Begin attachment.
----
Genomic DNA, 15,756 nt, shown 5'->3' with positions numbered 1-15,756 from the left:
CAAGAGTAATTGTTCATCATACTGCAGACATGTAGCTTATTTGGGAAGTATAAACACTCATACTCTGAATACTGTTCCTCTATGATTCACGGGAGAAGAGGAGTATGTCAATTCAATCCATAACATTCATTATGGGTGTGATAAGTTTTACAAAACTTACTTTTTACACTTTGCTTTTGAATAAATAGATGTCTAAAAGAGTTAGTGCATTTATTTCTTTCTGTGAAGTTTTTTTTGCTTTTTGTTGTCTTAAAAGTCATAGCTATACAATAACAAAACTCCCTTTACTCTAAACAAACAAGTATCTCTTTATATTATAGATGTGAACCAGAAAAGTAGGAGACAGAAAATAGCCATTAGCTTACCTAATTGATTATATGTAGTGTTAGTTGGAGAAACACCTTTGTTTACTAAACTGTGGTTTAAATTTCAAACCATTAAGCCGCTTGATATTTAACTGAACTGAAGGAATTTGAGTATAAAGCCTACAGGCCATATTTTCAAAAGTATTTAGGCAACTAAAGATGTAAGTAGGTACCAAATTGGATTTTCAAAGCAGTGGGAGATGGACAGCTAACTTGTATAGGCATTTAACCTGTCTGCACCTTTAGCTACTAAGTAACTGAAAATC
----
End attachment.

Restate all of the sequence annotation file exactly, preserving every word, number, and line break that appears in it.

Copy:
Genomic DNA, 15,756 nt, shown 5'->3' with positions numbered 1-15,756 from the left:
CAAGAGTAATTGTTCATCATACTGCAGACATGTAGCTTATTTGGGAAGTATAAACACTCATACTCTGAATACTGTTCCTCTATGATTCACGGGAGAAGAGGAGTATGTCAATTCAATCCATAACATTCATTATGGGTGTGATAAGTTTTACAAAACTTACTTTTTACACTTTGCTTTTGAATAAATAGATGTCTAAAAGAGTTAGTGCATTTATTTCTTTCTGTGAAGTTTTTTTTGCTTTTTGTTGTCTTAAAAGTCATAGCTATACAATAACAAAACTCCCTTTACTCTAAACAAACAAGTATCTCTTTATATTATAGATGTGAACCAGAAAAGTAGGAGACAGAAAATAGCCATTAGCTTACCTAATTGATTATATGTAGTGTTAGTTGGAGAAACACCTTTGTTTACTAAACTGTGGTTTAAATTTCAAACCATTAAGCCGCTTGATATTTAACTGAACTGAAGGAATTTGAGTATAAAGCCTACAGGCCATATTTTCAAAAGTATTTAGGCAACTAAAGATGTAAGTAGGTACCAAATTGGATTTTCAAAGCAGTGGGAGATGGACAGCTAACTTGTATAGGCATTTAACCTGTCTGCACCTTTAGCTACTAAGTAACTGAAAATC